Analogous is the criminalisation of Legal Highs, like Meow Meow, because a few people have died after taking it. It has subsequently been proved that the drug had nothing whatsoever to do with the deaths, they all died of other causes entirely.
    But the drugs are now classified Class B nonetheless. No research has been done into them whatsoever.

    But hey, we cant have people having fun and calculating their own risks can we? Ban it!

  4. Matt Wardman says:

    A case for insurance type (i.e., no fault) compensation?

    >“Round the clock care” and 90 grand. That’s a pay-off.

    Parents having to give round the clock care looks like a cost not a payoff.

  5. mike says:

    Were any parents forced into allowing the children to have the MMR vaccine? It was so long ago that I don’t remember clearly, but am I right in thinking parents had a choice?

  6. Bod says:

    I think the ‘having fun’ bit of Meow Meow was what really upset the bansturbators.

    The very idea that someone, somewhere was enjoying themselves is just too much to bear. That, and dead people are harder to scold – so they were also upset that they lost some of their congregation.

  7. NickM says:

    Eddington was being somewhat tongue in cheek. And of cause Bell and Hewish were right to pursue the LGMs. What you do though have to be very careful about is extrapolating or basing further work on something which is essentially just an empirical observation. And if you’re doing that, as in this case (note they specifically said this is just about this one lad), with a single datum point then frankly you might as well really on what a bloke down the pub claimed “Stands to reason innit”. Back to Eddington. How well up are you on the history of the development of relativity? People tried all manner of stuff to keep the ether. Essentially until Einstein published the Special Theory it was chaos and it is far to say nobody really understood the null result of Michelson and Morley. A bit later on of course you have general relativity and it beautifully explains the advance of the perihelion of Mercury. There had been some epic cludges before – invisible planets perturbing Mercury’s orbit and one baroque attempt to change the exponent in Newton’s law of gravitation to something like 2.00000016. Pure curve-fitting. It is exactly 2 for very sound geometrical reasons.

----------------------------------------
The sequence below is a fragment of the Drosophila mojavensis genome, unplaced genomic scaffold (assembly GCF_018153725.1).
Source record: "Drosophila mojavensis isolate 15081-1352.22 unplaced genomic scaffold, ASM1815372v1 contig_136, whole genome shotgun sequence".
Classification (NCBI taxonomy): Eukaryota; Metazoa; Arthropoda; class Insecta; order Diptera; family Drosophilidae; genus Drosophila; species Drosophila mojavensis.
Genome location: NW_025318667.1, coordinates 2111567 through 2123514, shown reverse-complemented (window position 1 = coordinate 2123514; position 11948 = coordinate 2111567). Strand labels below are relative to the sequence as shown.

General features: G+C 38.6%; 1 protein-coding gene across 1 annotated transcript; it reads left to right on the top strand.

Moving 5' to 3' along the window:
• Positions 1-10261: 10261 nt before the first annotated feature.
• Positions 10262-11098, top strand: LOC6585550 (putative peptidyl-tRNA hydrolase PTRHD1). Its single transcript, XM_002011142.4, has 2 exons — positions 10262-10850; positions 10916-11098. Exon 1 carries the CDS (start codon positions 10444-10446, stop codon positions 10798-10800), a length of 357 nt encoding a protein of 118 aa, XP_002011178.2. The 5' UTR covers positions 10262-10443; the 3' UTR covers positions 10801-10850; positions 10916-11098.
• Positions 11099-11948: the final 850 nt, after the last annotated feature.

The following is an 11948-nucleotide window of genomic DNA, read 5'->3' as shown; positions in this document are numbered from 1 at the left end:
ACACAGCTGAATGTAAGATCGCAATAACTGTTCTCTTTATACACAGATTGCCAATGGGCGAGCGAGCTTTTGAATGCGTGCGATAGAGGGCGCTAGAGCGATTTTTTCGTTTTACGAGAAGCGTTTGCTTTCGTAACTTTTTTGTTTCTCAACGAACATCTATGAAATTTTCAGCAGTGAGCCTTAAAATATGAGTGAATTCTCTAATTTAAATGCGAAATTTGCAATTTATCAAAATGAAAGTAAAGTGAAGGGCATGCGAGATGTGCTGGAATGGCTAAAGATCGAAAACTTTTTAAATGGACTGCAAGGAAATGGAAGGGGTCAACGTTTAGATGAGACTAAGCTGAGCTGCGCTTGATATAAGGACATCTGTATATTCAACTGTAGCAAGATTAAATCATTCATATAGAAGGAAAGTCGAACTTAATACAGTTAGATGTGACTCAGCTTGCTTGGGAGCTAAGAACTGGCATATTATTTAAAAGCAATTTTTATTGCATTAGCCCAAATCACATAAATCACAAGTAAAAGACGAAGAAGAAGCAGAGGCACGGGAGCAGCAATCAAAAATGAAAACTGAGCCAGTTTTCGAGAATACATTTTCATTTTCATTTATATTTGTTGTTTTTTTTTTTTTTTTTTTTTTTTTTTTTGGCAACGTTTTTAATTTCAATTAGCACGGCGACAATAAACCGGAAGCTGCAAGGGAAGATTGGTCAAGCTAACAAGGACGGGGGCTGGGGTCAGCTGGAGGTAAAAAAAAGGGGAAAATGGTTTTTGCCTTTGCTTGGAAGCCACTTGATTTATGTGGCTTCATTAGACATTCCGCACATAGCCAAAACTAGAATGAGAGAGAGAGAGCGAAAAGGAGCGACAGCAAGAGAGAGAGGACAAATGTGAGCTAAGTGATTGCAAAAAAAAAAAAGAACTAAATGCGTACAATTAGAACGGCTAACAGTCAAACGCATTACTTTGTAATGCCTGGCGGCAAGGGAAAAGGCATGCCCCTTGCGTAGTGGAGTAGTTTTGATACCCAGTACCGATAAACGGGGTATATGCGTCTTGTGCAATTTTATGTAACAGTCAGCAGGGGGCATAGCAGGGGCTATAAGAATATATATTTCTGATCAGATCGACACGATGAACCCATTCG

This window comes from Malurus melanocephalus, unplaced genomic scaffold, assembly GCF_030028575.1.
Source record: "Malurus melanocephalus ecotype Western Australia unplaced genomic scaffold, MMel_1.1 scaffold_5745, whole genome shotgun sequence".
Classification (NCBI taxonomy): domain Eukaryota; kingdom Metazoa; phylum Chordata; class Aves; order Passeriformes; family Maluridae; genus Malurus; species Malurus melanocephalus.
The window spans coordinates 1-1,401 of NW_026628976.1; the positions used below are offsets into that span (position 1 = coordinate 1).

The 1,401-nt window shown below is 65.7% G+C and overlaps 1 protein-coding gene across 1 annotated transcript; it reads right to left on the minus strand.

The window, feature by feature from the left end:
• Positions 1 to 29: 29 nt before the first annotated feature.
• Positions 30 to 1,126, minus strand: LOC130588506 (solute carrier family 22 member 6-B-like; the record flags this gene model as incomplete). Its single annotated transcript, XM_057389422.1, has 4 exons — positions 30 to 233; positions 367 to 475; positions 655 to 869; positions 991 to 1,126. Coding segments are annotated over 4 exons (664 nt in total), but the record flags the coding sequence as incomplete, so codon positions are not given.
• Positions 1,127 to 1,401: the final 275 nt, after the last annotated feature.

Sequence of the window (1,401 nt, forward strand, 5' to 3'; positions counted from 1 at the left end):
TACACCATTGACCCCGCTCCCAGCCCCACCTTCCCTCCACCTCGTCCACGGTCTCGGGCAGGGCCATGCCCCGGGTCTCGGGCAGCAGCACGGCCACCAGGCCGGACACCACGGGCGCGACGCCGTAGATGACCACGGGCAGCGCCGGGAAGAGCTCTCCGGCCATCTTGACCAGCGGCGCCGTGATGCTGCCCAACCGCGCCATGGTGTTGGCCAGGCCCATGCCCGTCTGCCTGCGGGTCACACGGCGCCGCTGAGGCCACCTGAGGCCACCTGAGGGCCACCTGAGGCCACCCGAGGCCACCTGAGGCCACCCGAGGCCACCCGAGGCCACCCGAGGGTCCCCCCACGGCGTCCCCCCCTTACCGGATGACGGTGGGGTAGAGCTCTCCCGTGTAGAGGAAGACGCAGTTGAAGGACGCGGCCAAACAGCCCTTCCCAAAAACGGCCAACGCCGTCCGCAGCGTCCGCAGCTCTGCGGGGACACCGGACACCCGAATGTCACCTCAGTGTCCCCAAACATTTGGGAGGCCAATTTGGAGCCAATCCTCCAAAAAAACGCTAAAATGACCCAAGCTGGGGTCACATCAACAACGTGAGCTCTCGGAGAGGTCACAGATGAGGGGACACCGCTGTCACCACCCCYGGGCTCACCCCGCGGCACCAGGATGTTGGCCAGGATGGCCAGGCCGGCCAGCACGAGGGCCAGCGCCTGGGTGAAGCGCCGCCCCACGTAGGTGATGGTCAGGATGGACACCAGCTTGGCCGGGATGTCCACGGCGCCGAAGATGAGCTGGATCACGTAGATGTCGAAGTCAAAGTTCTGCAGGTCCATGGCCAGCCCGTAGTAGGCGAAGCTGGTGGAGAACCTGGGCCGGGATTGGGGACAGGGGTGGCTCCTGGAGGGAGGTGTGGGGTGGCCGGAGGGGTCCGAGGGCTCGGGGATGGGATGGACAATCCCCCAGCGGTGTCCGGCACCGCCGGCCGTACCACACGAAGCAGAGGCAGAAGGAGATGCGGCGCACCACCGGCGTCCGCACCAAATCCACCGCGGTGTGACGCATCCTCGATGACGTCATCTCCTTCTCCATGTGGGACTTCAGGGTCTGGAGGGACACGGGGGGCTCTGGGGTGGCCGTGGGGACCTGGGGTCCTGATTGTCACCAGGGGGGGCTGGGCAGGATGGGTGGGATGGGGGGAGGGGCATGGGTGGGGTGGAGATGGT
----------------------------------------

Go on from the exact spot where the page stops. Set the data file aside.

Yes they did. Two choices. They could pay for separate injections – about 300 quid I think or just not vaccinate at all.

    I meant “pay-off” in the sense that it is just to close the chapter. It of course in no way represents anything like enough to look after this lad.

    PS. Meow Meow was not even called that until the tabloids created a moral panic over it. Did any of you see the Brass Eye special where they invented a drug called Cake and questions were seriously asked in parliament about this dread new substance.

  8. Chalcedon says:

    That level of care would cost around 4 to 6 million including having the house modified. That would cover him for an average life span. If the prognosis is much bleaker which I expect it is, then a lower millions would be appropriate. That level of care costs serious money.

  9. JohnRS says:

    “Put it this way. If I had kids I’d have them have the MMR vaccination. That. Simple.”

    Which is fine, go ahead feel free. But for those who werent convinced by the heavy handed gummint attempt to stifle debate why not allow the previous single vaccines to remain available?

    By forcing everyone to either go with the MMR or abstain all they did wwas make it look like there was something to hide. Letting Wakefield position himself as David vs the gummit Goliath was just as dumb. Personal/parental choice of a vaccine would have cut this issue down to size and all the fuss would have been avoided.

    Even now it rumbles on despite the so-called independent inquiry, GMC verdict etc etc. Who really knows, I’m no doctor so I certainly don’t, but maybe Mad Nad and Wakefield are right!!

  10. CountingCats says:

    Well, I never really believed the autism claims in the first place, and accepted the enquiry into MMR when it happened; problem I have now is, following the motley CRU whitewashes, how can I/we believe anything a gubbmint enquiry finds? All credibility shot to pieces; even if they are being honest we can’t know it.

  11. NickM says:

    If Mad Nad is right about anything I’m a monkey’s uncle. Pass the bananas! Wakefield’s “research” was unbelievably shonky. He raised a moral panic over next to nothing. He’s been struck off you know.

    MMR has been used in a lot of countrys such as Canada and Sweden with no problems. Such a conspiracy would have even moi reaching for the tin foil hat. The CRU are a different kettle of sardines. Climatology has seen over the past 15 years or so a rise in the $$$ spent on it scarcely without parallel*. To put it bluntly Cinders didn’t want to go back to the coal cellar. Thrones and dominions, thrones and dominions…

    *The only thing I can think of is the what the Manhattan Project did for nuclear physics. The overwhelming sense amongst the physicists at Trinity was, “Phew! It works!” because otherwise they would have pissed 2 billion dollars up the wall hunting a snark. Fortunately with nuclear weapons it’s fairly easy to tell if they work – I mean you kinda notice.

  12. Dave Jones says:

    Quote Put it this way. If I had kids I’d have them have the MMR vaccination. That. Simple.
    wonder what mrs fletcher thinks of that . its all about cost dumbo and always will be